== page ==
The Opioid Crisis: How it’s impacting families in the Lowcountry

Berkeley County News

BERKELEY COUNTY, S.C. (WCBD) – The opioid crisis is impacting the entire country, but the problem is much worse here in the Lowcountry.

The Berkeley County Coroner’s office is a place where, unfortunately, opioid cases often come to an end.

“We’ve seen a rise in opioids deaths throughout the county,” said Coroner George Oliver. “Predominantly in our southernmost part of Berkeley County is where we have the most deaths.”

Oliver continued, “It’s been a gradual increase and then in about 2016 we saw a pretty good jump in it.”

Just this year in Berkeley County, there are 28 opioids overdoses. 5 more suicides were caused by opioids.

33 people in Berkeley County are no longer with us since January 1st alone. The Tri-County area has 240% of the national average for opioids overdose deaths. In Charleston County, 140 people died from overdose deaths in 2018. Think about that. 140 people would fill up one of those Southwest Jets we see flying around the Lowcountry.

“We have a lot of families that are completely shocked when this happens. They weren’t aware their loved one was partaking in something like that. We have other families that did know about it and just didn’t talk about it, and we have families that pretty much spend every penny they have putting their loved ones in a treatment program.”

Some people accidentally overdose after being jailed for a while.

“They come out and use the same strength they were using when they were incarcerated, said Oliver.

But since their body is no longer used to that, it can kill them.

Dr. Elizabeth Cammer of Cammer’s Pharmacy in Hanahan has seen more and more opioids prescriptions over her 16 years in pharmacy.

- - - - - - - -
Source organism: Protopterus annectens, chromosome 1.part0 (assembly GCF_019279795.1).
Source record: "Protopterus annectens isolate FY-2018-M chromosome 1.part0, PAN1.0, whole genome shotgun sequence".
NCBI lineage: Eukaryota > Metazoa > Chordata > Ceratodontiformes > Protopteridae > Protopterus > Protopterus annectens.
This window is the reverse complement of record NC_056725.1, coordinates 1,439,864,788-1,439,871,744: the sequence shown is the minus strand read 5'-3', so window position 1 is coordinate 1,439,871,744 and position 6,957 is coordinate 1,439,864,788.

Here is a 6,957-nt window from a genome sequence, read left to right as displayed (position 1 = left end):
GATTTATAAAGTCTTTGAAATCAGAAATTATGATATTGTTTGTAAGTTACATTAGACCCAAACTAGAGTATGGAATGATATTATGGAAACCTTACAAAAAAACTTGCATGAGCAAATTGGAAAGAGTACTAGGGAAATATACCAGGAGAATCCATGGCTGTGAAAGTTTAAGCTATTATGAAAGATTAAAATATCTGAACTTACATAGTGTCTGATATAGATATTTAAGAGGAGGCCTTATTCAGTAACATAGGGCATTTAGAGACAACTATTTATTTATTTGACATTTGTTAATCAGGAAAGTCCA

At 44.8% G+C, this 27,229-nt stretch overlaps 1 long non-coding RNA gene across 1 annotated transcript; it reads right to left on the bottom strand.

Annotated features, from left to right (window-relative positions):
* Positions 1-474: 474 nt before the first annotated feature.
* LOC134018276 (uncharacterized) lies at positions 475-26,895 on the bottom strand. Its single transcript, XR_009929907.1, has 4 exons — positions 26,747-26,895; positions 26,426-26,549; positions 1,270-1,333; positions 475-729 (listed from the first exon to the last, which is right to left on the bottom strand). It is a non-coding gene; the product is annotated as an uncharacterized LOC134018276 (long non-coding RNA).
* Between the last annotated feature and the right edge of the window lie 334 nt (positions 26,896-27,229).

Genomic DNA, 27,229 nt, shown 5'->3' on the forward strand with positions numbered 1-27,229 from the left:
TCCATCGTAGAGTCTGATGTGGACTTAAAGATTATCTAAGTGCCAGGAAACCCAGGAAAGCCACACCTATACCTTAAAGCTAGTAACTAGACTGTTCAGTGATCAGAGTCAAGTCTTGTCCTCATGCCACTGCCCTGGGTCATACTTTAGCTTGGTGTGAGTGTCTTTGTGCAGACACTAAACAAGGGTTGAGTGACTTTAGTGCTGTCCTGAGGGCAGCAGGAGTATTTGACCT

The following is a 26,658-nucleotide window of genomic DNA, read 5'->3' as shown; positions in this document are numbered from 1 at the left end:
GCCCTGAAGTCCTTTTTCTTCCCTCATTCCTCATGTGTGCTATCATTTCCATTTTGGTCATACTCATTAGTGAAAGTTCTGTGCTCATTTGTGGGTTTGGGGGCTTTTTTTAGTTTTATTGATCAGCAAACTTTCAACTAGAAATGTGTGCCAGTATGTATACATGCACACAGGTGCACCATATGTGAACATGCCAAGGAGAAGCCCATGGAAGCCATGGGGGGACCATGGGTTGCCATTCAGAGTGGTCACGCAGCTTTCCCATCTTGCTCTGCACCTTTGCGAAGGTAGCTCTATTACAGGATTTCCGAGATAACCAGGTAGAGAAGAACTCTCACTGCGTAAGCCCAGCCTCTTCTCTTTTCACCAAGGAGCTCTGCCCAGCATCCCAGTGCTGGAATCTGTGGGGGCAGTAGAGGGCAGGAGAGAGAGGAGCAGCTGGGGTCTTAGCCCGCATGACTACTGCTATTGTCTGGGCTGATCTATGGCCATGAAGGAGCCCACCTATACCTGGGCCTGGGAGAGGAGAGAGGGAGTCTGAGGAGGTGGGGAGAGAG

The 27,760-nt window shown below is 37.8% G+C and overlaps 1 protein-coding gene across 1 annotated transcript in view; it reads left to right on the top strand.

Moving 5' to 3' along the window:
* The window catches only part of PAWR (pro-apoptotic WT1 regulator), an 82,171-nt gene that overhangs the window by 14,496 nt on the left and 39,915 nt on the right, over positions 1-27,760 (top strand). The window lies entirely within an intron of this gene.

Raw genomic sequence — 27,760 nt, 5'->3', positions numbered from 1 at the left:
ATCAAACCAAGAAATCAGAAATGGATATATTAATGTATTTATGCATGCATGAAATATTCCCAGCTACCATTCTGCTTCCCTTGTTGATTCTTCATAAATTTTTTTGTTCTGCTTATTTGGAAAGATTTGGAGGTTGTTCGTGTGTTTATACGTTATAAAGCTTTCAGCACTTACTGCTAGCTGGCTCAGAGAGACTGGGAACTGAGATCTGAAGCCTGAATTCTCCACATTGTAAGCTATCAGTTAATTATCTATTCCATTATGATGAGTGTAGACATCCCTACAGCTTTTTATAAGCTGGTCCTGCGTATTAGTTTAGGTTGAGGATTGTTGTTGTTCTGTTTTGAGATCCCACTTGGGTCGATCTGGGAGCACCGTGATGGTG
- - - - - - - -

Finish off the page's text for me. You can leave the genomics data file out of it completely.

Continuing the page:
“You can definitely tell people start out getting a prescription for a legitimate medical reason and then they end up getting hooked and addicted to them,” she said. “Then once they are unable to have access to the prescriptions, they will turn to the streets.”

Either because they can no longer get a medication refilled, or just due to cost.

“Usually it’s getting into heroin, just because unfortunately heroin is cheaper than prescription medicines and it’s very easy to get.”

That’s what happened to 24-year-old Tyler Wells.

“The first time I was exposed to opioids I’d been home from the military for about a month. A friend from high school offered me a Percocet and I just remember, I just remember a feeling of warmth and comfort,” he said.

It rapidly descended.

“The opioids get expensive, the pharmaceutical drugs, and that’s why most people tend to switch over to heroin because it’s a lot cheaper and that’s really deadly, it’s killing a lot of people now. I had made that switch, unfortunately.”

For him, it started in 2016.

“It’s a very dark and hopeless feeling. You can’t experience any happiness without opioids. The first thing you think about when you wake up in the morning and it’s the number one goal for the day”

Fortunately, Tyler is now in treatment at Changed Lives Ministry in Moncks Corner.

“They see, especially my parents and grandparents, they see their child or grandson going through this problem and you know as much as they want to help, there’s not a lot they can do until I’m ready to get help for my opioid problem.”

Tyler says he is certain what would have been his future if he had not made a change.

“Definitely death. A Hundred percent death.”

Coroner Oliver says he does not see anything but more overdose deaths in the future, especially as the population in the Lowcountry continues to grow.

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